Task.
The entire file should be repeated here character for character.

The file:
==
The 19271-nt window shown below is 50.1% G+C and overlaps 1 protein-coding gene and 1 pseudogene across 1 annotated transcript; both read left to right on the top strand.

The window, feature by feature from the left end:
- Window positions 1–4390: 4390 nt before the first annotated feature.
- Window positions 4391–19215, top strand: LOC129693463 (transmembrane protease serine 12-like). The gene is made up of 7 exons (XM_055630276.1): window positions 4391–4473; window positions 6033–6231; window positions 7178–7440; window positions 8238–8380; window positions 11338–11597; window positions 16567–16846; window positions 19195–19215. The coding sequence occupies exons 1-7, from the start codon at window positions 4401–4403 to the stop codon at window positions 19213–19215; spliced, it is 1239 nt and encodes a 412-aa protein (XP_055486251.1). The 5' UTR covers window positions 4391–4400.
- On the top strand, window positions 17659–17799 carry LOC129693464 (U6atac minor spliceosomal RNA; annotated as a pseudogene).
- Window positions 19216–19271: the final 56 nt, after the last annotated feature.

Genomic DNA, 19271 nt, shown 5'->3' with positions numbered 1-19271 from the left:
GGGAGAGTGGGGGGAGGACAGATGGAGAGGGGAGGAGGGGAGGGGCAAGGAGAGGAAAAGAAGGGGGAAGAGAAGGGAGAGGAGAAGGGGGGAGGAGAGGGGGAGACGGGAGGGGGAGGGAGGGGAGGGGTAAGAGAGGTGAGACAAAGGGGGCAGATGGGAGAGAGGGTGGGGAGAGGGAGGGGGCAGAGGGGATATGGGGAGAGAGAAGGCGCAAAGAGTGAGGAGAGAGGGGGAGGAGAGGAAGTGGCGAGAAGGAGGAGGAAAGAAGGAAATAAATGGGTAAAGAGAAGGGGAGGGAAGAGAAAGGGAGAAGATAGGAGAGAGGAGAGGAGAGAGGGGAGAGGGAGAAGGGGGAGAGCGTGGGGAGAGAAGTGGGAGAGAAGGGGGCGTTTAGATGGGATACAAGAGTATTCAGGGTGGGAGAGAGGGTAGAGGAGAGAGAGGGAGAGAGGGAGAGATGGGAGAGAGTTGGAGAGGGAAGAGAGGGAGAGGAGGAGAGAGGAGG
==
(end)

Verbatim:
The 19271-nt window shown below is 50.1% G+C and overlaps 1 protein-coding gene and 1 pseudogene across 1 annotated transcript; both read left to right on the top strand.

The window, feature by feature from the left end:
- Window positions 1–4390: 4390 nt before the first annotated feature.
- Window positions 4391–19215, top strand: LOC129693463 (transmembrane protease serine 12-like). The gene is made up of 7 exons (XM_055630276.1): window positions 4391–4473; window positions 6033–6231; window positions 7178–7440; window positions 8238–8380; window positions 11338–11597; window positions 16567–16846; window positions 19195–19215. The coding sequence occupies exons 1-7, from the start codon at window positions 4401–4403 to the stop codon at window positions 19213–19215; spliced, it is 1239 nt and encodes a 412-aa protein (XP_055486251.1). The 5' UTR covers window positions 4391–4400.
- On the top strand, window positions 17659–17799 carry LOC129693464 (U6atac minor spliceosomal RNA; annotated as a pseudogene).
- Window positions 19216–19271: the final 56 nt, after the last annotated feature.

Genomic DNA, 19271 nt, shown 5'->3' with positions numbered 1-19271 from the left:
GGGAGAGTGGGGGGAGGACAGATGGAGAGGGGAGGAGGGGAGGGGCAAGGAGAGGAAAAGAAGGGGGAAGAGAAGGGAGAGGAGAAGGGGGGAGGAGAGGGGGAGACGGGAGGGGGAGGGAGGGGAGGGGTAAGAGAGGTGAGACAAAGGGGGCAGATGGGAGAGAGGGTGGGGAGAGGGAGGGGGCAGAGGGGATATGGGGAGAGAGAAGGCGCAAAGAGTGAGGAGAGAGGGGGAGGAGAGGAAGTGGCGAGAAGGAGGAGGAAAGAAGGAAATAAATGGGTAAAGAGAAGGGGAGGGAAGAGAAAGGGAGAAGATAGGAGAGAGGAGAGGAGAGAGGGGAGAGGGAGAAGGGGGAGAGCGTGGGGAGAGAAGTGGGAGAGAAGGGGGCGTTTAGATGGGATACAAGAGTATTCAGGGTGGGAGAGAGGGTAGAGGAGAGAGAGGGAGAGAGGGAGAGATGGGAGAGAGTTGGAGAGGGAAGAGAGGGAGAGGAGGAGAGAGGAGG